17

If the spectrogram was computed as the magnitude of short time fourrier transforms from overlapping windows, then the spectrogram contains implicitly some phase information. The following iterations do the job : $$x_{n+1} = \text{istft}(S\cdot\exp(i\cdot\text{angle}(\text{stft}(x_n))))$$ $S$ is the spectrogram, $\text{stft}$ is the forward-short time ...


9

Definitely you will have to calibrate your system. You need to know what is the relationship between dBFS (Decibel Full-Scale) and dB scale you want to measure. In case of digital microphones, you will find sensitivity given in dBFS. This corresponds to dBFS level, given 94 dB SPL (Sound Pressure Level). For example this microphone for input $94 \;\mathrm{...


8

Since this is a constant spectrogram, you could just as well have just averaged the |FFT|² and plotted that! (The most colorful way of visualizing things isn't always the optimal one; your signal doesn't change over time, so you don't need the time axis of the spectrogram at all.) Quite possibly, in that "easier" representation, you would have ...


7

You don't have a loss in time precision when using FFTs because the FFT is fast. The FFT is just a fast algorithm for implementing the discrete Fourier transform (DFT), nothing more. Instead, there is an inherent tradeoff in time and frequency resolution due to the Heisenberg uncertainty principle. While its statement is explicitly focused at quantum ...


7

The problem is not the spectrogram parameters, these are correct since they only depend on what resolution you want in time and frequency domain. Also, the spectrogram interpretation is correct, there are multiple frequency peaks. The problem may be: I expected to see one high power frequency after pressure rise, instead of multiple frequencies Why? If ...


6

Why are my peaks capped? Your amplification gain is set to too high, or you are too close to the microphone. The amplifier is driven to its limits and it clips the output. Keep this recording and make another one where you are a little bit further away from the microphone to later compare the differences in the spectrogram. It will be interesting to see how ...


6

I recommend a Synchrosqueezed Continuous Wavelet Transform representation, available in ssqueezepy. Synchrosqueezing arose in context of audio processing (namely speaker identification), and there's much literature on applying CWT for audio tasks. Advantage over STFT is the inherently logarithmic nature of the feature extractor, matching audio structuring. ...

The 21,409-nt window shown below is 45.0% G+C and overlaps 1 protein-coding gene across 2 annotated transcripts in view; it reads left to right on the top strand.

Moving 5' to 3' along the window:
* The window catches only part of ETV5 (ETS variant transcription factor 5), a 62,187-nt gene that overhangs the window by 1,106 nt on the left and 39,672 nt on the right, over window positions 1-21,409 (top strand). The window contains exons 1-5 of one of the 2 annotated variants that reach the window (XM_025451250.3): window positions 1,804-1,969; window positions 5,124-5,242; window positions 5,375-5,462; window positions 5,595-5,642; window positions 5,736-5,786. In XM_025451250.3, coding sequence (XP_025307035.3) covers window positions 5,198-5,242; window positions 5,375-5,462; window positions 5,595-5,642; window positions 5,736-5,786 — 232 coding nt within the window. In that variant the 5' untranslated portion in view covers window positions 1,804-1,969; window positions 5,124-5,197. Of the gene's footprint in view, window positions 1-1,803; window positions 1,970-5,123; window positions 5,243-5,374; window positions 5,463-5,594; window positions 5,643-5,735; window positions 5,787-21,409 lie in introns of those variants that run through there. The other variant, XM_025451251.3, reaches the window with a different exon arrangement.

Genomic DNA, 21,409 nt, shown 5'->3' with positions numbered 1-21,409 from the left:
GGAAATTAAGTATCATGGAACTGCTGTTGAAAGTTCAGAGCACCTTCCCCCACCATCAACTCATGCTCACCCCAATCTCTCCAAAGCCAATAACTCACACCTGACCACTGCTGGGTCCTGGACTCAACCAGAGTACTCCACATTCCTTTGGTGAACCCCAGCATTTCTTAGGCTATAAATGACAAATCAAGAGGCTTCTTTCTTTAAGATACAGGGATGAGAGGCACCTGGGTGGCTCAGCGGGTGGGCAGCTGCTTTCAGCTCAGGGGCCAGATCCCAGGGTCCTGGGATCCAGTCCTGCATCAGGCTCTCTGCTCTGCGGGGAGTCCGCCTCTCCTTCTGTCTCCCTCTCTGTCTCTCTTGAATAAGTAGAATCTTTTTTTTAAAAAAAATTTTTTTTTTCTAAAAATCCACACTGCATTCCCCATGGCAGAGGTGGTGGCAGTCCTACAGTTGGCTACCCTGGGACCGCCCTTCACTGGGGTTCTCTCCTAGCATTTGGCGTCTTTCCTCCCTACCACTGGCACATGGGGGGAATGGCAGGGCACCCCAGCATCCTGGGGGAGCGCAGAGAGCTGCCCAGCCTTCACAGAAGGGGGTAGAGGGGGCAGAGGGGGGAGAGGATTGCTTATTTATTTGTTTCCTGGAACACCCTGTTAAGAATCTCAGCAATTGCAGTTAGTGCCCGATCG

5

Since the input signal is real, half of the FFT data is "useless" because it is simply the complex conjugate of the other half. More precisely, a 256-long FFT of a real signal will give you: the DC amplitude, 127 amplitudes, the amplitude at Nyquist, and 127 conjugate amplitudes. Among the 700 chunks, 256 / 32 - 1 = 7 extend outside the boundaries of the ...


5

Another thing the OP can do is use the "complex" chirp. What you really have to do is (at two different times and both times sweeping all frequencies from -Nyquist through DC to +Nyquist) pass the real part, $x_r(t)=\cos(\pi \beta t^2)$ and then pass the imaginary part $x_i(t)=\sin(\pi \beta t^2)$ of the complex chirp through the material under test and ...


5

The "dimensions" of the spectrogram are not chosen based on where will the spectrogram be fed to but rather depend on your application. Therefore, it is key to understand the spectrogram itself first, as a means of generating features for one or more signals and to an extent, understand the Discrete Fourier Transform (DFT) as well, which is the key operation ...


5

I understand the concept of the STFT. In order to avoid spectral leakage, you use a hann window that overlaps by 50%. I'm sorry but you have a misunderstanding of spectral leakage in addition to how a spectogram should be computed. To be exact you cannot avoid spectral leakage completely; all you can do is to make a compromise between the spectral ...


5

See the MATLAB documentation: s = spectrogram(x) returns the short-time Fourier transform of the input signal, x. Each column of s contains an estimate of the short-term, time-localized frequency content of x. Namely each column of the matrix s is the result of an fft() on some samples of the input. So the plot you see is the magnitude of the columns of s. ...


4

Wavelets are ideal for localized events. The Fourier Transform represents a function as a sum of sines and cosines, neither of which are localized. The spectrogram does keep some time information, at the expense of frequency resolution In your case, the signal is not localized at all. The spectrogram smears your 15 Hz band over several Hz, as it captures ...


4

Yes, the easiest way to do this is using reshape and FFT, since reshape will give you a matrix and the FFT will operate along a dimension of the matrix. I've applied a 1024 rectangular window on a data set of 65536 points, sampling frequency Fs (1024), and signal frequency (100). x = randn(1, 65536) + cos(2*pi*100/1024*(0:65536-1)); z = reshape(x, 1024, []);...


4